With the Retro Computer Museum’s British collection of computer to setup this morning I skipped breakfast and headed on down to the Lass early in the morning. Focusing on some of the earlier systems we set about lugging computers and monitors from various car boots forever keeping an eye out for the roaming traffic wardens (parking was incredibly limited).
Jupiter Ace, which at first was very temperamental and refused to work.
Sinclair ZX80 which, thanks to the ingenuity of Richard, was able to load rom images from his iPhone!
Another example of Richards technical skill, his fully home built Acorn Atom.
Sinclair ZX81 running a graphics demo displaying routines though impossible with the limitation of the hardware.
All systems are go! Other computers included were a ZX Spectrum 48k (with Compact Flash addon mod), Dragon64, Oric 1 & Atmos, Amstrad CPC 6128 with addition radio tuner and disk drive mod and a BBC model B for all those Chuckie Egg fans!
With everything setup and ready to go and already attracting quite a crowd in our small room a few of us decided to grab a bite to eat and visit the busy trade stalls that had been setup upstairs.
Mr and Mrs Atari from the Netherlands had brought over a huge collection of Atari goodies and thanks to the large amount of buying I’m hoping they didn’t have too much stuff to take back on the plane. That boxed Atari Lynx 1 was a tempting buy!
Star Wars for the NES, been looking out for this for a while now.
Back downstairs, Eurocon was in full swing with happy gamers taking in the delights of an impressive collection of older consoles. The RCM room was jam packed again so we left them to it whilst enjoying lunch over at the gaming tables.
Sitting opposite Mike as we battled out on a two-up game of Mr Do!
Thankfully the machines were set to free play and i would have spent a fortune on this R-Type machine.
The Lass also had an extensive collection of old computer magazines to browse through, so surrounded with the sounds of vintage machine noice and friendly banter, I settled down to relax with a very old copy of one of my favorite magazines of yesteryear, Zzap64.
Now i mentioned a few post ago, that there was one particular system that I’d not had a lot of exposure to and one that i was deeply falling in love with. This computer is the Oric-1 (and Oric Atmos). I spent most of the late afternoon enjoying the delights of this wonderful little machine and thanks to Karl’s ingenious way of loading games – sound samples of taped games played back at speed via a laptop & MS Windows sound recorder connected to the phono input, was able to play quite a few from his collection.
One such game was Defence Force, a colourful Defender clone that just oozed playability. I was totally hooked on this game and so began the mini competition between myself and Sophie for the highest score. Throughout the course of the evening, we battled out for hours trying to jostle for position. At one point I’d amassed an impressive 86,000 points which had eclipsed her 23,000 only to find whilst nipping to get a drink that she’d beaten this again a stonking 92,00o!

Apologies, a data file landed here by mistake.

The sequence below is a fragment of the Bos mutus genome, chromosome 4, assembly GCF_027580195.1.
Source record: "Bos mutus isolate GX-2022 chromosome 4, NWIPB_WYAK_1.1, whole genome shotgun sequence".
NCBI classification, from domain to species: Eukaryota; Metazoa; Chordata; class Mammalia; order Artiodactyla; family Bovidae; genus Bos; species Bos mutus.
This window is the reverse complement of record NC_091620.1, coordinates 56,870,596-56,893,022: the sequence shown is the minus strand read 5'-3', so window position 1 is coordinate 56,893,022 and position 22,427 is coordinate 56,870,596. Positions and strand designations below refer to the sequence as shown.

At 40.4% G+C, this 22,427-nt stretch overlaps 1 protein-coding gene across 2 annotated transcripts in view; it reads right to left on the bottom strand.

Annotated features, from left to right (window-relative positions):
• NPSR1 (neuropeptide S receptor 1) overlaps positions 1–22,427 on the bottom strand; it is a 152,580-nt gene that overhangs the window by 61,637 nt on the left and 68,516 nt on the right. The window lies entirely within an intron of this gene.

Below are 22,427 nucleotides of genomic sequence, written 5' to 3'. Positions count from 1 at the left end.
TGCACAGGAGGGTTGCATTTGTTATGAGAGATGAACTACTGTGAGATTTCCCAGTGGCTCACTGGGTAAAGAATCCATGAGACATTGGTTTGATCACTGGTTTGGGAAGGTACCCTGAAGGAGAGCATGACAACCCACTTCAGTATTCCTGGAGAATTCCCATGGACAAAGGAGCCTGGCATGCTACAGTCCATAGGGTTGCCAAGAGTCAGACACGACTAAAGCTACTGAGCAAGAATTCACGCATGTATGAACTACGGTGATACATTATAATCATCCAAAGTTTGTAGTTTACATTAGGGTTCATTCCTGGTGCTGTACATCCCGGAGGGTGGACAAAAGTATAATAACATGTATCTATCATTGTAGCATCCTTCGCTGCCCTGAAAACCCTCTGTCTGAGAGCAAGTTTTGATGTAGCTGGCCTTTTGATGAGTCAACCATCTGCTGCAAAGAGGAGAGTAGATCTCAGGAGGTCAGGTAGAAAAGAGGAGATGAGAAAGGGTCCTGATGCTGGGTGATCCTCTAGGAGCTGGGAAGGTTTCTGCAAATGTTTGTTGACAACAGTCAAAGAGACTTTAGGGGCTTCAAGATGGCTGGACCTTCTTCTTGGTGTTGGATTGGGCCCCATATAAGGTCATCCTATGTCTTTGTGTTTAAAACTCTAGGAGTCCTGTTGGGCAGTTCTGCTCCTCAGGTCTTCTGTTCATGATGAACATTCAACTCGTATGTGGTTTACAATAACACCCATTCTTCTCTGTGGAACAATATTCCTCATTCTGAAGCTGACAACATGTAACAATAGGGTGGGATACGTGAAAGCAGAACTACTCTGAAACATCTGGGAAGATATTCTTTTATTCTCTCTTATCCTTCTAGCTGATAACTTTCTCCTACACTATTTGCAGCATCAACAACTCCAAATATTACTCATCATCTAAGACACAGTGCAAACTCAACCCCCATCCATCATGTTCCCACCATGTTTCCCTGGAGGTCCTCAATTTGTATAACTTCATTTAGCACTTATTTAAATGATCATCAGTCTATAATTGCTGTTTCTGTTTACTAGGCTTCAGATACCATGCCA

This was fighting talk, I HAD to give it my all on one last attempt. With a crowd gathering, wrists aching and sweating palms i gave settled down for the fight. After about half hour I’d done it with a whopping 112,000 score. I was shattered but my glory only lasted an hour or so as Sophie had to give it one more go. At the end of a frantic hour, she’d beaten me with an incredible score of 263,000 and knowing that I couldn’t even come close i had to concede defeat. One of the best few hours of the whole event.
The final score on Saturday, well done Sophie!
Taking a time out from this epic battle, some of the guest speakers were arriving and one that i really wanted to meet was Bob Wakelin, famed artist who has produced some of the most iconic game box art to grace so many classic games including many from Imagine and Ocean software. For me, his artwork, along with Oliver Frey was synonymous with gaming in the eighties and many a duff games I kept from the bin purely for the stunning box art.
I found him outside having a drink so I plucked up the courage to go and talk to him for a few moments. He was just the nicest chap you could ever meet and chatted with me, Karl and Andy for about an hour regaled stories and anecdotes from his time as a game artist.
Bob Wakelin and myself.
He also kindly signed Andy’s t-shirt which to compliment the other signatures he obtained from various programers and artists.
Bob was also on hand to sign prints of some of his most iconic game covers such as the my favorites, Target Renegade, New Zealand Story, Rastan and Wizball.
Mmm, Target Renegade! – see blog post http://stiggyblog.wordpress.com/2010/07/13/retro-gaming-target-renegade-sinclair-spectrumc64/
Meeting Bob was the just one of many great moments Eurocon had to offer. Another would be the film crew from Channel Five that dropped by to film a program about Retro Gaming and interviewed a few of us. If we don’t end up on the editing room floor, the camera man I spoke to said the program might aired around December therefore will post any further news as it arrives.
Saturday was such a brilliant and actioned packed day and it wasn’t until getting back to the hotel room I could take stock of all that had happened. Suffice to say, sleep came very easily!